Good posture is an important part of looking and feeling good, especially for short men. Here’s why.
Here at TMM, we go on a lot about finding the right clothing fit and using colors and patterns strategically. Of course. It’s an important part of looking good, especially if you’re a man of modest height. But do you know what the ultimate style hack actually is?
Well, there are two. First is keeping fit (which means something different for every body type, of course!). The second is good posture.
Now, fitness is a lifelong journey for a lot of us. You can’t just snap your fingers and be fitter than you were pre-snap. You can, however, look that much better and that much more confident by improving your posture.
And trust me, everything will look better on you when you stand and sit properly. This is particularly important for shorter men like myself.
Benefits of Good Posture
Let me first tell you why you should practice having good posture before I get into the how-tos!
You Look Better in Your Clothes
First off, no one looks good when they’re slouching. Literally no one. Clothes aren’t tailored for a slouched posture. That’s why mannequins and models on the runway literally lean back in an almost exaggerated way.
I even mention in our guide to wearing oversized clothes that the most important thing to pulling off that trend is good posture. All will drape you more intentionally when all of the seams sit where they’re supposed to.
Seams are often placed on parts of the garment as a tentpole of sorts. You can’t stick your tentpole on shaky ground. So yes, when you stand and sit properly, your clothes will fit better and will flatter you more.
For short men, you can add a good two inches to your stature by standing up straight. Have you ever heard the rumor that doing pilates and yoga can make you taller? Well, it’s likely not as true as the fact that it’s a type of exercise that helps you stand straighter and taller.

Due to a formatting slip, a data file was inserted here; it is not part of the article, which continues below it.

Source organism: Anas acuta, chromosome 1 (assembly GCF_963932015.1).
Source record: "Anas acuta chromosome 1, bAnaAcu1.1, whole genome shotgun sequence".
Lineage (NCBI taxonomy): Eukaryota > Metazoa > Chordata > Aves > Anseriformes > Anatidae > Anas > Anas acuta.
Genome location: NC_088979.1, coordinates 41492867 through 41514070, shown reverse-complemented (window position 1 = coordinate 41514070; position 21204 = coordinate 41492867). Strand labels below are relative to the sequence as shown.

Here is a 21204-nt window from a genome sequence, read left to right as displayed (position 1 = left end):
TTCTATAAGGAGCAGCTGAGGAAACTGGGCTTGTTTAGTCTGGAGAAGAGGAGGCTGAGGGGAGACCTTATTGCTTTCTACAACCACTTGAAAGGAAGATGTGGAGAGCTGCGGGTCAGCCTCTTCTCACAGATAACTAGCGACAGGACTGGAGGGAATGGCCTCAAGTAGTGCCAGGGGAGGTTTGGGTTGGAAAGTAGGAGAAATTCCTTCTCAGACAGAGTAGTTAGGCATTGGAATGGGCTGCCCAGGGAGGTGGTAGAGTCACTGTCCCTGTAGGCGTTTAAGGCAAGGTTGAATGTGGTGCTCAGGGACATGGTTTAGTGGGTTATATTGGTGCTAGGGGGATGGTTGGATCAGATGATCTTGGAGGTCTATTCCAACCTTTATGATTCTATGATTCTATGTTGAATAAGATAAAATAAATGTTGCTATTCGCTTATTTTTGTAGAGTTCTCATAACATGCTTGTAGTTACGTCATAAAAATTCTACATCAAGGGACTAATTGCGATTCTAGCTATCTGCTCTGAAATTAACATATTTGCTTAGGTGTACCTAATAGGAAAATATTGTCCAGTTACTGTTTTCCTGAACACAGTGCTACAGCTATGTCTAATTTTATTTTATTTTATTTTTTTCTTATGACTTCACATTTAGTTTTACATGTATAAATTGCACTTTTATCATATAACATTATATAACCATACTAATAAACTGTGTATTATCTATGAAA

Relatedly, good posture makes your chest look stronger, and your belly area looks leaner in comparison to your chest and shoulder area. Sometimes, you don’t actually need to lose five pounds; sometimes, it’s just your posture.
You Exude More Confidence (And Likely Are More Confident)
I dare you to go into a meeting with a bad posture and see if you can close that deal. (Actually, don’t do it because you won’t be able to, and you’ll blame me for daring you).
There are countless studies that show people who hold upright posture are generally more confident. And because of this, they tend to achieve more.
I’m not saying to go into a math test underprepared or to advise your kids to do so. But good posture is one way to look and feel better, and that feeds into performance.
Here’s the thing, too. Slouching negatively affects your energy. Find that one person in your office, class, Mensa meeting, or wherever that you consider the “tired person.” The one who is always yawning despite their frequent trips to the coffee machine. I bet he’s a sloucher.